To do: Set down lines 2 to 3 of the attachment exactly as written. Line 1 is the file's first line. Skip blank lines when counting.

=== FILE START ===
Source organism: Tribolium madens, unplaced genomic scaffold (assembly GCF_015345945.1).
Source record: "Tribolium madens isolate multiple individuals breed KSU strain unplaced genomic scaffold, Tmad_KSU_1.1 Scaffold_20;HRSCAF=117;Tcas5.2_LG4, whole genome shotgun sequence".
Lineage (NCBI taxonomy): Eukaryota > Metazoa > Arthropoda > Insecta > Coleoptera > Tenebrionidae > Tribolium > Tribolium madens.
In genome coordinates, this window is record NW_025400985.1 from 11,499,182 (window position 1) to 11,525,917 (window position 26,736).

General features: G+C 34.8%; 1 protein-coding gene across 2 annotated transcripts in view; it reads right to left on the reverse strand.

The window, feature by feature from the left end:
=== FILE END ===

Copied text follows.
Source record: "Tribolium madens isolate multiple individuals breed KSU strain unplaced genomic scaffold, Tmad_KSU_1.1 Scaffold_20;HRSCAF=117;Tcas5.2_LG4, whole genome shotgun sequence".
Lineage (NCBI taxonomy): Eukaryota > Metazoa > Arthropoda > Insecta > Coleoptera > Tenebrionidae > Tribolium > Tribolium madens.